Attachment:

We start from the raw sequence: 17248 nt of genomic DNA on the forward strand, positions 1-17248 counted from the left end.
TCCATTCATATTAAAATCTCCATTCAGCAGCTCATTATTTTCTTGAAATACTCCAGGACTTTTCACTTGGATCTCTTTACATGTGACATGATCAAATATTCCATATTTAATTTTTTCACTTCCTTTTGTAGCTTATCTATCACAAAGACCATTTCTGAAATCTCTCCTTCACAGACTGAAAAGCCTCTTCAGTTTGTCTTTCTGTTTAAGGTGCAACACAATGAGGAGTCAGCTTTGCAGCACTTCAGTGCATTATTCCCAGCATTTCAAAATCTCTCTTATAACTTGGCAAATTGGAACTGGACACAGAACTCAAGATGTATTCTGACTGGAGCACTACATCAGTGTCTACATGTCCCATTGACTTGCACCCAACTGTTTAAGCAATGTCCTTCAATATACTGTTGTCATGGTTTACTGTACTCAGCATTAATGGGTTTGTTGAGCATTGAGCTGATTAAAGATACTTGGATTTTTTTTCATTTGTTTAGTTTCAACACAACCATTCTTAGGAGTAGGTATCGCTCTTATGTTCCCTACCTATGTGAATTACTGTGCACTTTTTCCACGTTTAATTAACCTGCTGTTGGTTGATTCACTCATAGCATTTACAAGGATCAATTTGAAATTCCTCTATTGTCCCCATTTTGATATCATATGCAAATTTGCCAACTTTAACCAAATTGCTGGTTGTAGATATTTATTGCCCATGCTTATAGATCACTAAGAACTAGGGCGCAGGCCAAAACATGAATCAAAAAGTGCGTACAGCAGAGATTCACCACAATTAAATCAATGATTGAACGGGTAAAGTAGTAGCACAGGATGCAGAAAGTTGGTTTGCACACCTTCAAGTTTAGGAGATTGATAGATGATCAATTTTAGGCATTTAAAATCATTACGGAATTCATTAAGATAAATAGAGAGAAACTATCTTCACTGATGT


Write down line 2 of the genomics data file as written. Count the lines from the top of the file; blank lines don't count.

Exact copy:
TCCATTCATATTAAAATCTCCATTCAGCAGCTCATTATTTTCTTGAAATACTCCAGGACTTTTCACTTGGATCTCTTTACATGTGACATGATCAAATATTCCATATTTAATTTTTTCACTTCCTTTTGTAGCTTATCTATCACAAAGACCATTTCTGAAATCTCTCCTTCACAGACTGAAAAGCCTCTTCAGTTTGTCTTTCTGTTTAAGGTGCAACACAATGAGGAGTCAGCTTTGCAGCACTTCAGTGCATTATTCCCAGCATTTCAAAATCTCTCTTATAACTTGGCAAATTGGAACTGGACACAGAACTCAAGATGTATTCTGACTGGAGCACTACATCAGTGTCTACATGTCCCATTGACTTGCACCCAACTGTTTAAGCAATGTCCTTCAATATACTGTTGTCATGGTTTACTGTACTCAGCATTAATGGGTTTGTTGAGCATTGAGCTGATTAAAGATACTTGGATTTTTTTTCATTTGTTTAGTTTCAACACAACCATTCTTAGGAGTAGGTATCGCTCTTATGTTCCCTACCTATGTGAATTACTGTGCACTTTTTCCACGTTTAATTAACCTGCTGTTGGTTGATTCACTCATAGCATTTACAAGGATCAATTTGAAATTCCTCTATTGTCCCCATTTTGATATCATATGCAAATTTGCCAACTTTAACCAAATTGCTGGTTGTAGATATTTATTGCCCATGCTTATAGATCACTAAGAACTAGGGCGCAGGCCAAAACATGAATCAAAAAGTGCGTACAGCAGAGATTCACCACAATTAAATCAATGATTGAACGGGTAAAGTAGTAGCACAGGATGCAGAAAGTTGGTTTGCACACCTTCAAGTTTAGGAGATTGATAGATGATCAATTTTAGGCATTTAAAATCATTACGGAATTCATTAAGATAAATAGAGAGAAACTATCTTCACTGATGT